OAKLAND -- Jason Vargas could be on track to start a rehab assignment next week. The Angels left-hander threw a 45-pitch bullpen session Friday, using all of his pitches at full-intensity, and is ready to take the next step in his recovery.
"I feel 100 percent," Vargas said Saturday. "I feel good. I feel fantastic."
The natural progression for Vargas likely would be an up-and-down session Monday, in which he simulates sitting between innings, then facing hitters on Thursday and perhaps the start of a rehab assignment next Sunday. How long that rehab assignment lasts remains to be seen, but Vargas remains on track to return to the Angels' rotation by mid-August.
Vargas, 6-4 with a 3.65 ERA in 14 starts, has missed about five turns through the rotation while recovering from surgery to remove a blood clot in his left armpit area.
"Our medical department's totally happy with where the surgery was," Angels manager Mike Scioscia said. "That's fine. There are no restrictions there. It's a matter of getting his arm in shape."
Pujols leaves club to have ailing foot examined
OAKLAND -- Albert Pujols was out of the Angels' lineup and back in Southern California for Saturday's game against the Athletics, having his nagging left foot evaluated after aggravating it during Friday night's ninth-inning at-bat.
Asked if Pujols' absence will extend longer than a day, Angels manager Mike Scioscia said: "We'll see."
In Pujols' place, Mike Trout batted third for the first time in his career, and he may spend at least a few more days there.
"It's sorer than anything he's dealt with or he's been playing through," Scioscia said of Pujols. "We'll just see what happens."
The Angels hadn't received results of Pujols' MRI as of late Saturday afternoon, but outfielder Kole Calhoun was boarding a flight to Oakland to join the Angels because Pujols was likely to be placed on the disabled list. Calhoun, already on the 40-man roster, was batting .354 with 12 homers in Triple-A, and .583 over his last 10 games.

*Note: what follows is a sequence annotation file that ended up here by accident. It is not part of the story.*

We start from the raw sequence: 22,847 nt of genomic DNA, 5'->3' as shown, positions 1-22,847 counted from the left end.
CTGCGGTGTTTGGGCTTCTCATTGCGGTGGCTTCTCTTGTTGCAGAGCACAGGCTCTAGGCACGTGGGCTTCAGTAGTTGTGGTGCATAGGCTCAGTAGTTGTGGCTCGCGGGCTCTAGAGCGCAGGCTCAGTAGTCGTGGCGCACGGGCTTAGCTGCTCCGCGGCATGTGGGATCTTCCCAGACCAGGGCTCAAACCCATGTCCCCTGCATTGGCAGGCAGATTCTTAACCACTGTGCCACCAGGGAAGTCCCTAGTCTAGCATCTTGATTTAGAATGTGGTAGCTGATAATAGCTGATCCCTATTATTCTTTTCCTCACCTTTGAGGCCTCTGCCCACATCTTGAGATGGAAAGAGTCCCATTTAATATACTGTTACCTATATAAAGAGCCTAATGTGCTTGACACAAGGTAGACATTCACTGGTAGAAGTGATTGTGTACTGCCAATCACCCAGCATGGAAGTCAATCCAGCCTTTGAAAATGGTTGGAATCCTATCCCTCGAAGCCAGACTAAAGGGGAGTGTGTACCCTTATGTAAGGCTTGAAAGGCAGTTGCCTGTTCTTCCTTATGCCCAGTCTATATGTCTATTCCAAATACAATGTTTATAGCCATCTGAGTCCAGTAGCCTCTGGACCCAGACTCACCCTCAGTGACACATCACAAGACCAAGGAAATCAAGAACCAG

Pujols has been dealing with plantar fasciitis in his left foot all season, but until now, it had been manageable. The 33-year-old right-handed slugger had started 65 of his 99 games at designated hitter and found a way to produce despite obvious pain, posting a .258/.330/.437 slash line with 17 homers and 64 RBIs.
Pujols has gone 12-for-34 with a couple of homers since the four-day All-Star break, but he said prior to Friday's game that the foot feels "the same," adding: "I still feel some pain. I still feel it bothering me a bit. That's something that in the offseason, with time and with rest, hopefully the pain can go away."
Then, with two outs in the ninth inning against Grant Balfour, Pujols ripped a liner down the left-field line to plate two runs, but he got only a single out of it and signaled towards the dugout to be replaced by a pinch-runner.
Plantar fasciitis manifests when the ligament that supports the arch of the foot is strained, causing pain when walking or standing. Pujols has dealt with spurts of the ailment for most of his career, but it's been prolonged and severely worse in 2013.
A common occurrence among athletes dealing with plantar fasciitis is that the inflamed ligament snaps, which eases the tension and eliminates the need for surgery. But that also sidelines them for a while, and for Pujols, a snapped ligament could potentially end his season.